The Kings Ain’t Playin’ No One Tonight: Black Lives Matter Sacramento’s abolition work and the de-sanctifying of property

Authors: Mia Dawson*,
Topics: Ethnic Geography
Keywords: Black Lives Matter, abolition, black geographies, racial capitalism, queer/femme geographies
Session Type: Paper
Day: 4/4/2019
Start / End Time: 3:05 PM / 4:45 PM
Room: Washington 2, Marriott, Exhibition Level
Presentation File: No File Uploaded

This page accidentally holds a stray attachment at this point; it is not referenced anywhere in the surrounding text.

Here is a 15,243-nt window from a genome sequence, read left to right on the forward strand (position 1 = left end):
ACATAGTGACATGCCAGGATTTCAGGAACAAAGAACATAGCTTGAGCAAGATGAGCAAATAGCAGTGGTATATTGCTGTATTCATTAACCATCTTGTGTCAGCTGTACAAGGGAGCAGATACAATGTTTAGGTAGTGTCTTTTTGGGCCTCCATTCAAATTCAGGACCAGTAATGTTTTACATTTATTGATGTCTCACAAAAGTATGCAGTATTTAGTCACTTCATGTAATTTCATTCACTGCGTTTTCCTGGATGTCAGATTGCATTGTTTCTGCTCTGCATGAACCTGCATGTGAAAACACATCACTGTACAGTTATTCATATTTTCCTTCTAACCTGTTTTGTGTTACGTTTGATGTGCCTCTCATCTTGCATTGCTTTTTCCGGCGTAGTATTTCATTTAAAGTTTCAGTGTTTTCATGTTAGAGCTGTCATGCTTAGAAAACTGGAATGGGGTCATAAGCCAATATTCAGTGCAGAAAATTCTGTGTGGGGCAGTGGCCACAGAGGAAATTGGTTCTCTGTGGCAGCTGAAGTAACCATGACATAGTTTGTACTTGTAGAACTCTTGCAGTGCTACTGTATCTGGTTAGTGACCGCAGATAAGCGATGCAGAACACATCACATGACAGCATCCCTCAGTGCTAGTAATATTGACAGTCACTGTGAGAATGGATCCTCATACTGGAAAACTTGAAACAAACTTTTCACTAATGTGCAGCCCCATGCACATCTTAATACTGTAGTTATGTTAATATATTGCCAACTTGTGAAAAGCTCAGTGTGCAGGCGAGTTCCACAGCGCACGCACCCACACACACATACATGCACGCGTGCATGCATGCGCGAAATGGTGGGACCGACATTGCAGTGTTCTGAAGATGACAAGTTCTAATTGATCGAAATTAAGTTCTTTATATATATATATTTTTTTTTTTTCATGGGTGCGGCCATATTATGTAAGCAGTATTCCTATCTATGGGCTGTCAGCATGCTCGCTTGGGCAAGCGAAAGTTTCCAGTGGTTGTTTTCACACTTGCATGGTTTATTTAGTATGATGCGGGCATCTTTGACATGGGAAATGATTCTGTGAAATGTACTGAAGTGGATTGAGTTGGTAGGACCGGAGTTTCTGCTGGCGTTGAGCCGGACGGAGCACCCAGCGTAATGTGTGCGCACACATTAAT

On March 19, 2018, Black Lives Matter Sacramento held a rapid response to mourn the loss of Stephon Clark, who had been killed by police outside his home in Meadowview the night before. On March 22, hundreds of protesters responding to Stephon Clark’s death gathered downtown at City Hall before shutting down the 1-5 freeway and then an NBA game at the Golden 1 Arena. The movement of protesters through these publicly and privately owned places maps a history of racialized violence, property making/taking, and displacement in Sacramento. This paper will consider the landscape of Sacramento through this history and through the disruptions that Black Lives Matter Sacramento poses to it while fighting for prison and police abolition. The group’s direct actions in public places challenge dominant notions of liberal personhood that exclude black, queer/trans, femme, disabled, and unhoused people. Direct actions on private properties challenge the sacredness of property ownership, bring attention to the interconnectedness between local governance and corporations, and offer alternative ethics of collectivity and accountability. These disruptions point towards the building of Katherine McKittrick’s humanly workable geographies through an overhaul of regimes of ownership and authority.

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